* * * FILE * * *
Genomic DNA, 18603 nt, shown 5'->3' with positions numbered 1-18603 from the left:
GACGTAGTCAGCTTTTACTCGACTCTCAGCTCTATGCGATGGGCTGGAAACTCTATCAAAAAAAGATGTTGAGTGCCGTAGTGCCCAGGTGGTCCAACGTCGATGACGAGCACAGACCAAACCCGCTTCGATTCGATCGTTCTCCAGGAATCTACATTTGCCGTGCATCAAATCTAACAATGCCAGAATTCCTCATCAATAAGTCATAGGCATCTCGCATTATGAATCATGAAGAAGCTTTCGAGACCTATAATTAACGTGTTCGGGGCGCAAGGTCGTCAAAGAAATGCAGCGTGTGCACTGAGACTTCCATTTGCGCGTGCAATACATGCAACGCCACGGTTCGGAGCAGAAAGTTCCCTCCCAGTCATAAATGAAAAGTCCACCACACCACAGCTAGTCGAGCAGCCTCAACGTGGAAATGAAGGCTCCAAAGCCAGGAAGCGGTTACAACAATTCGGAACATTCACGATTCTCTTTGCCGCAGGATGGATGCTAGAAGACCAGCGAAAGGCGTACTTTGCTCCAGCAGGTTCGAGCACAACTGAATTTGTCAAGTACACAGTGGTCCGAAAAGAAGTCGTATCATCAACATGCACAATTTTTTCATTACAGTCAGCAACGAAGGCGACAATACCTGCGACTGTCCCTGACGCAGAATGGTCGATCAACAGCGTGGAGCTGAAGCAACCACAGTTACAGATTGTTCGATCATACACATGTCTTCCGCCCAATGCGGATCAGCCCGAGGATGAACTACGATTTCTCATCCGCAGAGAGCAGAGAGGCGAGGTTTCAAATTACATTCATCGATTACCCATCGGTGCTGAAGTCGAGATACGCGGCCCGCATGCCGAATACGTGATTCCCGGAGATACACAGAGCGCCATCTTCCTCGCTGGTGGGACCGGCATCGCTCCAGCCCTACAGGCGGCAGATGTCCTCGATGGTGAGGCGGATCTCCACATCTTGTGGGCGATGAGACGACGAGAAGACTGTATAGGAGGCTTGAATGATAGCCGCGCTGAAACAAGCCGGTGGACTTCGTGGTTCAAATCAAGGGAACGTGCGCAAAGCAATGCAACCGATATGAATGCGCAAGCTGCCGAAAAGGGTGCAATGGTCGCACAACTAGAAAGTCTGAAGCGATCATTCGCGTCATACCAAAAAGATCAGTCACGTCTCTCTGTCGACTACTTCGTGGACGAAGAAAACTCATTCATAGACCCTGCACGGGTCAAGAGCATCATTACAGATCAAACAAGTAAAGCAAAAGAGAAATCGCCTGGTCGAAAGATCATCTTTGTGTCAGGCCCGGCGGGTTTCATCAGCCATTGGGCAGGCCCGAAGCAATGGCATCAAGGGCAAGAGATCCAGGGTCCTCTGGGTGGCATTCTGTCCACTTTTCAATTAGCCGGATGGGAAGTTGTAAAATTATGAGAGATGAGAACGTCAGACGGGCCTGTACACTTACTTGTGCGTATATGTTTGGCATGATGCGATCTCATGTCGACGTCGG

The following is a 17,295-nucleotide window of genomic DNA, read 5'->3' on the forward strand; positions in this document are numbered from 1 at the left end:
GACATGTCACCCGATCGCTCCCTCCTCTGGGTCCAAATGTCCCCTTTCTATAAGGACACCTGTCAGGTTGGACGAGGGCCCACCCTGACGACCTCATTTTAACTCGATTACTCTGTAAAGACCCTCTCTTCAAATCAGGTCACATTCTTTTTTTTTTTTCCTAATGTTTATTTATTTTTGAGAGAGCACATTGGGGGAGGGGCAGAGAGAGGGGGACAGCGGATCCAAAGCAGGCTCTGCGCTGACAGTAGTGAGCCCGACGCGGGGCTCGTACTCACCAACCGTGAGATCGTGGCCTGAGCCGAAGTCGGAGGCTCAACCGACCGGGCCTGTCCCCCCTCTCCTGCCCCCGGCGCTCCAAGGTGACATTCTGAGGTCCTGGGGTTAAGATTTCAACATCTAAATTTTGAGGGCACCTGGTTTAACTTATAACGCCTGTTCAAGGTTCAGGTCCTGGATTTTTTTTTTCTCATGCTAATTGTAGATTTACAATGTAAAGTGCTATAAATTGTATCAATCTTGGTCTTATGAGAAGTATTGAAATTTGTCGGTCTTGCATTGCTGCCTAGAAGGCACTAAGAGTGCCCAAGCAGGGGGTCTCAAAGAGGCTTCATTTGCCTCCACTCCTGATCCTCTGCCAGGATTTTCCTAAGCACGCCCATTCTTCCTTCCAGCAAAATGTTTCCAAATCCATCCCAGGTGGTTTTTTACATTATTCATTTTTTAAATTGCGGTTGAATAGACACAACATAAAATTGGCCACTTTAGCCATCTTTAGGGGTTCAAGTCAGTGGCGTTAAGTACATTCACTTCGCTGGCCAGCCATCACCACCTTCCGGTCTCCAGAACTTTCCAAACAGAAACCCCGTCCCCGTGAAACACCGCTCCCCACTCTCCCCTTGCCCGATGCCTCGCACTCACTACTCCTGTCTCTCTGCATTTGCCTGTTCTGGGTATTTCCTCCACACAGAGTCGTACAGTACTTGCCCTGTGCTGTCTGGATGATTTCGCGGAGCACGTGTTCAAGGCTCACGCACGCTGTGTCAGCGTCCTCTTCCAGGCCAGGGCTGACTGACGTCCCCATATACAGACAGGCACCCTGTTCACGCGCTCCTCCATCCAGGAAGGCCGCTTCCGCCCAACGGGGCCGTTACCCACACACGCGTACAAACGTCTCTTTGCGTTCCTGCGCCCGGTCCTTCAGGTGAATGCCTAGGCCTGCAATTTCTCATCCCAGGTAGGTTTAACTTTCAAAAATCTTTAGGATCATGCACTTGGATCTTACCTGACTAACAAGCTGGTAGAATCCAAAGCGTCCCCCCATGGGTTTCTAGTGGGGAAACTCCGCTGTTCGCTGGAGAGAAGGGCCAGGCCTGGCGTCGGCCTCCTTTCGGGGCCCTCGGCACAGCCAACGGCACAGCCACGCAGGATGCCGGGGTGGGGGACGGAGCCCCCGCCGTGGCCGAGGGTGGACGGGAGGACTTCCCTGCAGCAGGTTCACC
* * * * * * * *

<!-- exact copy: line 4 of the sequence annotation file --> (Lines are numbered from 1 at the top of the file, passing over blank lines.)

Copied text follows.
GACATGTCACCCGATCGCTCCCTCCTCTGGGTCCAAATGTCCCCTTTCTATAAGGACACCTGTCAGGTTGGACGAGGGCCCACCCTGACGACCTCATTTTAACTCGATTACTCTGTAAAGACCCTCTCTTCAAATCAGGTCACATTCTTTTTTTTTTTTCCTAATGTTTATTTATTTTTGAGAGAGCACATTGGGGGAGGGGCAGAGAGAGGGGGACAGCGGATCCAAAGCAGGCTCTGCGCTGACAGTAGTGAGCCCGACGCGGGGCTCGTACTCACCAACCGTGAGATCGTGGCCTGAGCCGAAGTCGGAGGCTCAACCGACCGGGCCTGTCCCCCCTCTCCTGCCCCCGGCGCTCCAAGGTGACATTCTGAGGTCCTGGGGTTAAGATTTCAACATCTAAATTTTGAGGGCACCTGGTTTAACTTATAACGCCTGTTCAAGGTTCAGGTCCTGGATTTTTTTTTTCTCATGCTAATTGTAGATTTACAATGTAAAGTGCTATAAATTGTATCAATCTTGGTCTTATGAGAAGTATTGAAATTTGTCGGTCTTGCATTGCTGCCTAGAAGGCACTAAGAGTGCCCAAGCAGGGGGTCTCAAAGAGGCTTCATTTGCCTCCACTCCTGATCCTCTGCCAGGATTTTCCTAAGCACGCCCATTCTTCCTTCCAGCAAAATGTTTCCAAATCCATCCCAGGTGGTTTTTTACATTATTCATTTTTTAAATTGCGGTTGAATAGACACAACATAAAATTGGCCACTTTAGCCATCTTTAGGGGTTCAAGTCAGTGGCGTTAAGTACATTCACTTCGCTGGCCAGCCATCACCACCTTCCGGTCTCCAGAACTTTCCAAACAGAAACCCCGTCCCCGTGAAACACCGCTCCCCACTCTCCCCTTGCCCGATGCCTCGCACTCACTACTCCTGTCTCTCTGCATTTGCCTGTTCTGGGTATTTCCTCCACACAGAGTCGTACAGTACTTGCCCTGTGCTGTCTGGATGATTTCGCGGAGCACGTGTTCAAGGCTCACGCACGCTGTGTCAGCGTCCTCTTCCAGGCCAGGGCTGACTGACGTCCCCATATACAGACAGGCACCCTGTTCACGCGCTCCTCCATCCAGGAAGGCCGCTTCCGCCCAACGGGGCCGTTACCCACACACGCGTACAAACGTCTCTTTGCGTTCCTGCGCCCGGTCCTTCAGGTGAATGCCTAGGCCTGCAATTTCTCATCCCAGGTAGGTTTAACTTTCAAAAATCTTTAGGATCATGCACTTGGATCTTACCTGACTAACAAGCTGGTAGAATCCAAAGCGTCCCCCCATGGGTTTCTAGTGGGGAAACTCCGCTGTTCGCTGGAGAGAAGGGCCAGGCCTGGCGTCGGCCTCCTTTCGGGGCCCTCGGCACAGCCAACGGCACAGCCACGCAGGATGCCGGGGTGGGGGACGGAGCCCCCGCCGTGGCCGAGGGTGGACGGGAGGACTTCCCTGCAGCAGGTTCACC